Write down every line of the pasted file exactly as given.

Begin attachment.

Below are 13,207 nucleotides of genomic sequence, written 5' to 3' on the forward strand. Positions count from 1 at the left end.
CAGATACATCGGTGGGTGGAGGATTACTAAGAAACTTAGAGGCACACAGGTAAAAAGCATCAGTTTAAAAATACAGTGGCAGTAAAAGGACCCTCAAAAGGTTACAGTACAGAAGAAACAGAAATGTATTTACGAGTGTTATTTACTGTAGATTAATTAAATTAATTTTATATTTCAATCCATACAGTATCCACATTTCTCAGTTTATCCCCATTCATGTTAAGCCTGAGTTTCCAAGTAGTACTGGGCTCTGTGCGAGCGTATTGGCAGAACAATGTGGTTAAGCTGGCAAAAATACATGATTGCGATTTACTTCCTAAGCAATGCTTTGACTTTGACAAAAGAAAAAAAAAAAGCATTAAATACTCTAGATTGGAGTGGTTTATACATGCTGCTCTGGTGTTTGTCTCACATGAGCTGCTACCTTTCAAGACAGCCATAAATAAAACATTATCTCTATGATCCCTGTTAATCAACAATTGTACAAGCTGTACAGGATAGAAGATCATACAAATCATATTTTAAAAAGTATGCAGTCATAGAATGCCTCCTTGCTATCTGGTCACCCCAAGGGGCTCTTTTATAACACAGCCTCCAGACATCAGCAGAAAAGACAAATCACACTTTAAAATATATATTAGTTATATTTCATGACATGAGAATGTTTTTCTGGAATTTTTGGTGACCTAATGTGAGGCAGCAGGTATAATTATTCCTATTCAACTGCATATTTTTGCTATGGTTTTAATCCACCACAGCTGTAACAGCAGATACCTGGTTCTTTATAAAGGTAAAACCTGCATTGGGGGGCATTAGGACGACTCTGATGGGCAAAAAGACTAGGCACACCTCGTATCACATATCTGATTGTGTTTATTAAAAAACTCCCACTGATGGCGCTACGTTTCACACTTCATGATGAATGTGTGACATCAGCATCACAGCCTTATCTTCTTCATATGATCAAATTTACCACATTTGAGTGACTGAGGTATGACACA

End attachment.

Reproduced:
Below are 13,207 nucleotides of genomic sequence, written 5' to 3' on the forward strand. Positions count from 1 at the left end.
CAGATACATCGGTGGGTGGAGGATTACTAAGAAACTTAGAGGCACACAGGTAAAAAGCATCAGTTTAAAAATACAGTGGCAGTAAAAGGACCCTCAAAAGGTTACAGTACAGAAGAAACAGAAATGTATTTACGAGTGTTATTTACTGTAGATTAATTAAATTAATTTTATATTTCAATCCATACAGTATCCACATTTCTCAGTTTATCCCCATTCATGTTAAGCCTGAGTTTCCAAGTAGTACTGGGCTCTGTGCGAGCGTATTGGCAGAACAATGTGGTTAAGCTGGCAAAAATACATGATTGCGATTTACTTCCTAAGCAATGCTTTGACTTTGACAAAAGAAAAAAAAAAAGCATTAAATACTCTAGATTGGAGTGGTTTATACATGCTGCTCTGGTGTTTGTCTCACATGAGCTGCTACCTTTCAAGACAGCCATAAATAAAACATTATCTCTATGATCCCTGTTAATCAACAATTGTACAAGCTGTACAGGATAGAAGATCATACAAATCATATTTTAAAAAGTATGCAGTCATAGAATGCCTCCTTGCTATCTGGTCACCCCAAGGGGCTCTTTTATAACACAGCCTCCAGACATCAGCAGAAAAGACAAATCACACTTTAAAATATATATTAGTTATATTTCATGACATGAGAATGTTTTTCTGGAATTTTTGGTGACCTAATGTGAGGCAGCAGGTATAATTATTCCTATTCAACTGCATATTTTTGCTATGGTTTTAATCCACCACAGCTGTAACAGCAGATACCTGGTTCTTTATAAAGGTAAAACCTGCATTGGGGGGCATTAGGACGACTCTGATGGGCAAAAAGACTAGGCACACCTCGTATCACATATCTGATTGTGTTTATTAAAAAACTCCCACTGATGGCGCTACGTTTCACACTTCATGATGAATGTGTGACATCAGCATCACAGCCTTATCTTCTTCATATGATCAAATTTACCACATTTGAGTGACTGAGGTATGACACA